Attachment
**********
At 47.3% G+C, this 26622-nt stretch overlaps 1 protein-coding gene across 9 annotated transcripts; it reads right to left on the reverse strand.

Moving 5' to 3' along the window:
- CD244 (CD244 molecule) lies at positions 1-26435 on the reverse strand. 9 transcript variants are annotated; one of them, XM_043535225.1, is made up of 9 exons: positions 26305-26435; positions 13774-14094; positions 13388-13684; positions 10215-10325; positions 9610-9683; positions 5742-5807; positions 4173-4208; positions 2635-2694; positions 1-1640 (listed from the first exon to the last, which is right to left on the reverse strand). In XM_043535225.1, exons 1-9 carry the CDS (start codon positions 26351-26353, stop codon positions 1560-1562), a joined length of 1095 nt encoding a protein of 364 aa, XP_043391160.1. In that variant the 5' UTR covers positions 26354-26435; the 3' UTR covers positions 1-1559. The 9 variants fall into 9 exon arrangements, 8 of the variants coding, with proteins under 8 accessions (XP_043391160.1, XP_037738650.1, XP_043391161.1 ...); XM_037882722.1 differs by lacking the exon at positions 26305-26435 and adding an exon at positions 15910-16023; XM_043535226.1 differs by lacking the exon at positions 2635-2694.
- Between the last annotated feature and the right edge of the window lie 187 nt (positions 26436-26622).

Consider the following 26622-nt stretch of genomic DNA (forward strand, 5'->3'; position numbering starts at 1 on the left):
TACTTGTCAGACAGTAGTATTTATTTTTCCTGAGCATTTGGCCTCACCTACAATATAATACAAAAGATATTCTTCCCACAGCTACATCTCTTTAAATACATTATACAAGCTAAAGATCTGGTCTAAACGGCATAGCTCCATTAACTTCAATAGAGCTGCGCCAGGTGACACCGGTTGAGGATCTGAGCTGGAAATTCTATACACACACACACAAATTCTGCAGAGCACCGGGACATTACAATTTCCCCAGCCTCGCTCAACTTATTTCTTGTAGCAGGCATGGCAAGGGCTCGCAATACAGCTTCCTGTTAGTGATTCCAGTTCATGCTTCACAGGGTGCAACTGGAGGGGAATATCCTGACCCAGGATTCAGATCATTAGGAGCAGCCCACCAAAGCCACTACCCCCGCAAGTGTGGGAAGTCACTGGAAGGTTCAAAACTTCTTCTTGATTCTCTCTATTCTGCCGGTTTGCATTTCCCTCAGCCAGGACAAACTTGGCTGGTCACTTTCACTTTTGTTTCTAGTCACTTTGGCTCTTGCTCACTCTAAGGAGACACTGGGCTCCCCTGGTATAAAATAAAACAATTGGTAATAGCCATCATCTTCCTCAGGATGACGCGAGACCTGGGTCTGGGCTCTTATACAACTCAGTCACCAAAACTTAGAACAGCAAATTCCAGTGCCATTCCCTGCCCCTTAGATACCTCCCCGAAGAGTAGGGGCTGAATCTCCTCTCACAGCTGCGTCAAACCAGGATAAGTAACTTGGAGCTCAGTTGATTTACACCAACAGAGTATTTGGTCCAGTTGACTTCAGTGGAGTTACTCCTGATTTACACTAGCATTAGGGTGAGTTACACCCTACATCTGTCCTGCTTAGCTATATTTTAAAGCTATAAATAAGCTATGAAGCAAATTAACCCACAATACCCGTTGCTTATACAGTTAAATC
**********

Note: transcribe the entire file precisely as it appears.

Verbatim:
At 47.3% G+C, this 26622-nt stretch overlaps 1 protein-coding gene across 9 annotated transcripts; it reads right to left on the reverse strand.

Moving 5' to 3' along the window:
- CD244 (CD244 molecule) lies at positions 1-26435 on the reverse strand. 9 transcript variants are annotated; one of them, XM_043535225.1, is made up of 9 exons: positions 26305-26435; positions 13774-14094; positions 13388-13684; positions 10215-10325; positions 9610-9683; positions 5742-5807; positions 4173-4208; positions 2635-2694; positions 1-1640 (listed from the first exon to the last, which is right to left on the reverse strand). In XM_043535225.1, exons 1-9 carry the CDS (start codon positions 26351-26353, stop codon positions 1560-1562), a joined length of 1095 nt encoding a protein of 364 aa, XP_043391160.1. In that variant the 5' UTR covers positions 26354-26435; the 3' UTR covers positions 1-1559. The 9 variants fall into 9 exon arrangements, 8 of the variants coding, with proteins under 8 accessions (XP_043391160.1, XP_037738650.1, XP_043391161.1 ...); XM_037882722.1 differs by lacking the exon at positions 26305-26435 and adding an exon at positions 15910-16023; XM_043535226.1 differs by lacking the exon at positions 2635-2694.
- Between the last annotated feature and the right edge of the window lie 187 nt (positions 26436-26622).

Consider the following 26622-nt stretch of genomic DNA (forward strand, 5'->3'; position numbering starts at 1 on the left):
TACTTGTCAGACAGTAGTATTTATTTTTCCTGAGCATTTGGCCTCACCTACAATATAATACAAAAGATATTCTTCCCACAGCTACATCTCTTTAAATACATTATACAAGCTAAAGATCTGGTCTAAACGGCATAGCTCCATTAACTTCAATAGAGCTGCGCCAGGTGACACCGGTTGAGGATCTGAGCTGGAAATTCTATACACACACACACAAATTCTGCAGAGCACCGGGACATTACAATTTCCCCAGCCTCGCTCAACTTATTTCTTGTAGCAGGCATGGCAAGGGCTCGCAATACAGCTTCCTGTTAGTGATTCCAGTTCATGCTTCACAGGGTGCAACTGGAGGGGAATATCCTGACCCAGGATTCAGATCATTAGGAGCAGCCCACCAAAGCCACTACCCCCGCAAGTGTGGGAAGTCACTGGAAGGTTCAAAACTTCTTCTTGATTCTCTCTATTCTGCCGGTTTGCATTTCCCTCAGCCAGGACAAACTTGGCTGGTCACTTTCACTTTTGTTTCTAGTCACTTTGGCTCTTGCTCACTCTAAGGAGACACTGGGCTCCCCTGGTATAAAATAAAACAATTGGTAATAGCCATCATCTTCCTCAGGATGACGCGAGACCTGGGTCTGGGCTCTTATACAACTCAGTCACCAAAACTTAGAACAGCAAATTCCAGTGCCATTCCCTGCCCCTTAGATACCTCCCCGAAGAGTAGGGGCTGAATCTCCTCTCACAGCTGCGTCAAACCAGGATAAGTAACTTGGAGCTCAGTTGATTTACACCAACAGAGTATTTGGTCCAGTTGACTTCAGTGGAGTTACTCCTGATTTACACTAGCATTAGGGTGAGTTACACCCTACATCTGTCCTGCTTAGCTATATTTTAAAGCTATAAATAAGCTATGAAGCAAATTAACCCACAATACCCGTTGCTTATACAGTTAAATC